Did the USGA and R&A Get the Rule Change Right?

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Did the USGA and R&A Get the Rule Change Right?
David Cannon/Getty Images
Mike Davis of the USGA

The USGA and R&A announced the proposed rule change for anchored strokes will begin on January 1, 2016.  The clamor of "unfair" and "how could they?" is rising up around the world.

Tiger Woods has made his position quite clear on the matter and considers anchoring shots a form of cheating.  Keegan Bradley, Webb Simpson and others who are currently using the anchored putters do not want to have to go back to the conventional method.

Even mild-mannered Tom Lehman has come out strongly against the ruling calling it unethical.  He made these comments to the Golf Channel: 

It is blatantly unfair to have let it go on this long and now decades later make this proposed ruling. There are many young players who have grown up with the belly putter, never even using traditional methods. To tell them it is illegal or against the spirit of the game is way late, very unfair and in my opinion unethical. If I were Webb Simpson or Keegan Bradley or Bernhard Langer or anyone else who has poured their hearts and soul into putting this way, I would be furious. The reality is that successful golf is achieved by what happens between the ears. I am disappointed with this ruling.

Golf club and equipment manufacturers have made clubs more forgiving for missed shots.  They have exponentially increased the distance the ball will fly with new technologies and better golf balls. 

Has golf gotten easier for the average golfer over the past 20 years?

There are still a lot of hackers at my golf course with handicaps somewhat north of 25.  

The Khaki slacks and Blue Blazer country club set are bemoaning the effect that these newfangled long and belly putters are having on the game.  They are appalled at the number of younger people using the illegal and ungainly looking things at their club. 

It just doesn’t look right to the traditional golfer.

Keegan Bradley, Webb Simpson and Ernie Els even had the brass to win three of the last five majors with the contemptible things.  In addition, Adam Scott was runner-up to Els at the 2012 Open Championship right there in bloody Scotland.

Ernie Els used the anchored stroke with the belly putter to win the 2012 Open Championship

If you ask any avid golfer why he plays the game, you will get several different responses.  One of the most popular is that the game is challenging and difficult to conquer.

Golf is not a game of easy.  It never has been. 

Bobby Jones, Ben Hogan, Jack Nicklaus and even Tiger Woods experienced periods when they struggled to get the ball down the fairway and into the hole.

If the guys who have played the game at its highest level for most of their lives struggle occasionally, what chance does the average golfer have?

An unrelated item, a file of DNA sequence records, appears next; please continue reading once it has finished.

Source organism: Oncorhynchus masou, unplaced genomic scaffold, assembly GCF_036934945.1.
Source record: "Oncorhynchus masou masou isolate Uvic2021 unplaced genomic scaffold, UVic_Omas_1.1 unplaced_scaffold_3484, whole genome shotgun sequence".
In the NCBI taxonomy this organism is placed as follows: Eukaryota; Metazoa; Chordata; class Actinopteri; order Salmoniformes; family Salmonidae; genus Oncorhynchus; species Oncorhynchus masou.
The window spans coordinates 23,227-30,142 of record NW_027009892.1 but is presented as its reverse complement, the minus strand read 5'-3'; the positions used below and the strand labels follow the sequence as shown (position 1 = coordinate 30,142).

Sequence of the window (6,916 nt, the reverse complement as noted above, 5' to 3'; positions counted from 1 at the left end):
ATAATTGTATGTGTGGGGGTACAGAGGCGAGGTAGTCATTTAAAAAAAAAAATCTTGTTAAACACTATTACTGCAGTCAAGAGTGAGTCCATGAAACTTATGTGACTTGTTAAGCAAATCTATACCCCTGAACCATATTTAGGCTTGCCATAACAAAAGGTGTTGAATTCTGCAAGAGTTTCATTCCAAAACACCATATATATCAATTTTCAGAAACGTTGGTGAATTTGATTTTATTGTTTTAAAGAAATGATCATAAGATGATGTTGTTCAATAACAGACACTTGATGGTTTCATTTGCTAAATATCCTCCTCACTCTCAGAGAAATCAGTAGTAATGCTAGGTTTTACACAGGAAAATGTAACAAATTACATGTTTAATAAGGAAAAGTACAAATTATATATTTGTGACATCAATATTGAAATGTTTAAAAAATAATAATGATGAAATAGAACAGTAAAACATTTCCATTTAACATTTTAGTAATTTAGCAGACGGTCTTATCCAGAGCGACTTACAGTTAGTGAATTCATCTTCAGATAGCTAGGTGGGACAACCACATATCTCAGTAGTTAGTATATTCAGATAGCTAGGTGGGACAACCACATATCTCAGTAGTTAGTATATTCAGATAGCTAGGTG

If the long putter or belly putter is anchored during the stroke and makes the game somewhat more enjoyable for the average golfer, should it be banned entirely?

The term "bifurcation" keeps getting tossed around. Who even knows what that means? Do we really want separate rules for professionals and amateurs?

How many sets of rules do we need?  Maybe just have a set of rules for your Sunday morning foursome with your buddies.  I’m sure you and your pals always adhere to the formal "Rules of Golf" in your casual rounds.

It’s difficult enough to learn one set of rules. How is a second set of rules even feasible? 

No, we all need to play by the same set of rules.  That method has worked fairly well for over 500 years. 

If you want to allow your regular playing partner to use an anchored putter in your friendly game, so be it, but he is out of luck if he wants to use that long anchored wand in the club championship or some other sanctioned event.

Major League Baseball players can only use wooden bats, but amateurs are allowed to play with aluminum. College football rules mandate that a receiver needs one foot in-bounds for a reception, while the NFL requires both feet to be in-bounds.

These are both examples of bifurcation.

It just doesn’t work that well for golf.

The timing of this announcement by the USGA and R&A is terrible.  They should have decided on this issue 30 years ago when Orville Moody first started wielding the long putter on the PGA Tour. 

Little did "Old Sarge" realize what a firestorm he was creating.

Anchored putting strokes were not an issue until quite recently.  A very small percentage of golfers and very few tournament professionals ever used the anchored style of putting.  It was reserved for those pitiful souls afflicted with the "yips" and octogenarians who couldn’t comfortably bend over. 

The USGA and R&A were beginning to see a dramatic increase in the percentage of the field at USGA and R&A events using an anchored stroke for their putting preference. 

They were even beginning to hear golf instructors advising and teaching their students to use the anchored stroke.

However, the straw that broke the camel’s back was that players using an anchored putter won three of the last five major titles. 

That simply could not be allowed to continue.

The USGA and R&A only consider rule changes once every four years. Would the decision have been any easier if they had waited four more years?

The USGA and R&A are comprised of older gentlemen who take the duty of protecting the integrity of the game seriously.

They have spent much time pondering and discussing this issue at great length.  On the whole, they do an excellent job of preserving the great game of golf.

Just because it looks funny and is not conventional in some golfer’s minds, should the anchored stroke be banned completely?

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